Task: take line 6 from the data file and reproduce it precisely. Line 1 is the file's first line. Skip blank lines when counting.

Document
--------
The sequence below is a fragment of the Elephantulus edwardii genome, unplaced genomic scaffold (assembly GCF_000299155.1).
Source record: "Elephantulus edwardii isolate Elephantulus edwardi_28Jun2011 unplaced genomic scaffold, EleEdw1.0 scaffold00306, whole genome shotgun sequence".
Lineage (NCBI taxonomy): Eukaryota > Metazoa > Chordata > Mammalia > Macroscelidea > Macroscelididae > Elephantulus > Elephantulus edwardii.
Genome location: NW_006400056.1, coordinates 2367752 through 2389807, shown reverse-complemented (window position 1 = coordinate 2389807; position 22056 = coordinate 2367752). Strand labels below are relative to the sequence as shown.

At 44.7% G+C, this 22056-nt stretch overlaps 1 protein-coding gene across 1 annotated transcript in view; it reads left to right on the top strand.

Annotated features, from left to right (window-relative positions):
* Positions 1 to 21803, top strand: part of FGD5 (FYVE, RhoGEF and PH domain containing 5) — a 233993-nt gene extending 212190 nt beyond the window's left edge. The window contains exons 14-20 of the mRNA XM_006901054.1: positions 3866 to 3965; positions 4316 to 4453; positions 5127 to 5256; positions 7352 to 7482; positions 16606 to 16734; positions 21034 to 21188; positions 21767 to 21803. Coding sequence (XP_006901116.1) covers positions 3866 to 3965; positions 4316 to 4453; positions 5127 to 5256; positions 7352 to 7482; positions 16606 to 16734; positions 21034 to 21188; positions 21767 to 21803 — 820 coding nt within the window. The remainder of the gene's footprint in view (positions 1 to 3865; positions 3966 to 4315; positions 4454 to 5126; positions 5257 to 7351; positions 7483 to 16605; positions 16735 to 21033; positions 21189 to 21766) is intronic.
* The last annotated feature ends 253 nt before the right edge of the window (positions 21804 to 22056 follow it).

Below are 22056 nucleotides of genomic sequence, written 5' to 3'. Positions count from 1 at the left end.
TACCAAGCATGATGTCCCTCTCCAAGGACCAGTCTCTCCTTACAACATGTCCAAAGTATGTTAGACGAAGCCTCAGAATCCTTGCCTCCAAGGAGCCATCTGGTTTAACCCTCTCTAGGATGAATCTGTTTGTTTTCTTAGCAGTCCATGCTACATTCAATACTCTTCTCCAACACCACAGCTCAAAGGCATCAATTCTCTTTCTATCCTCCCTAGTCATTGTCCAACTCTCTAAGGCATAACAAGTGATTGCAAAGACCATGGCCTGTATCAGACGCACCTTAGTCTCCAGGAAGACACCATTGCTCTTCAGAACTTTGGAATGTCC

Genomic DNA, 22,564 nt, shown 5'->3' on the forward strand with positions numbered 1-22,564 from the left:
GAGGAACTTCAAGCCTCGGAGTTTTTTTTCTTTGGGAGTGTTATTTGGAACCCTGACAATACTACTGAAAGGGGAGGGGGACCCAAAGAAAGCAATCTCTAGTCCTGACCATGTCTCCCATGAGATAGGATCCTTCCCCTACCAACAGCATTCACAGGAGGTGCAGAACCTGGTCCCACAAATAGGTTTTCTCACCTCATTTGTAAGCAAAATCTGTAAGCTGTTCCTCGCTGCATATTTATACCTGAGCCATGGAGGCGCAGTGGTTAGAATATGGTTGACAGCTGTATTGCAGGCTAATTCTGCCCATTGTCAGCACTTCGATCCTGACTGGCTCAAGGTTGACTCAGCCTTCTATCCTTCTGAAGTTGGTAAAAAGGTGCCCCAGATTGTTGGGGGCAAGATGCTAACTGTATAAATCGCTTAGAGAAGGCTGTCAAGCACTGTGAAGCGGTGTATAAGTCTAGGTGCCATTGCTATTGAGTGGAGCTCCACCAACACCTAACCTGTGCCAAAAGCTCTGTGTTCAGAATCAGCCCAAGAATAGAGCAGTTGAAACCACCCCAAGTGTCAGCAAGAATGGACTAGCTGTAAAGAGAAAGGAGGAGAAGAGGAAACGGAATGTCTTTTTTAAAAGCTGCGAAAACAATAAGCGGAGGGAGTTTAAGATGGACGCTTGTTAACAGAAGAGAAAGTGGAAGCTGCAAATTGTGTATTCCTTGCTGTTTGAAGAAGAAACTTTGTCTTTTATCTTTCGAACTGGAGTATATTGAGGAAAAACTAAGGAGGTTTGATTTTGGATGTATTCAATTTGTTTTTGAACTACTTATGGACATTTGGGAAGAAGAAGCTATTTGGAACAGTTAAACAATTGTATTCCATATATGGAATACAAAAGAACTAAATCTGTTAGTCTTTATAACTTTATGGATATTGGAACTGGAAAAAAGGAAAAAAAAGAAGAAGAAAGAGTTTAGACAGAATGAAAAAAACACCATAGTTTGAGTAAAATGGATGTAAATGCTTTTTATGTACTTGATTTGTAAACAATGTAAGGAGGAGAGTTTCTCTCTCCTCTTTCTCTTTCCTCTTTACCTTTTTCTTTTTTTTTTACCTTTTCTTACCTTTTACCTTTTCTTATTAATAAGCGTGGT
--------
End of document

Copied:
Annotated features, from left to right (window-relative positions):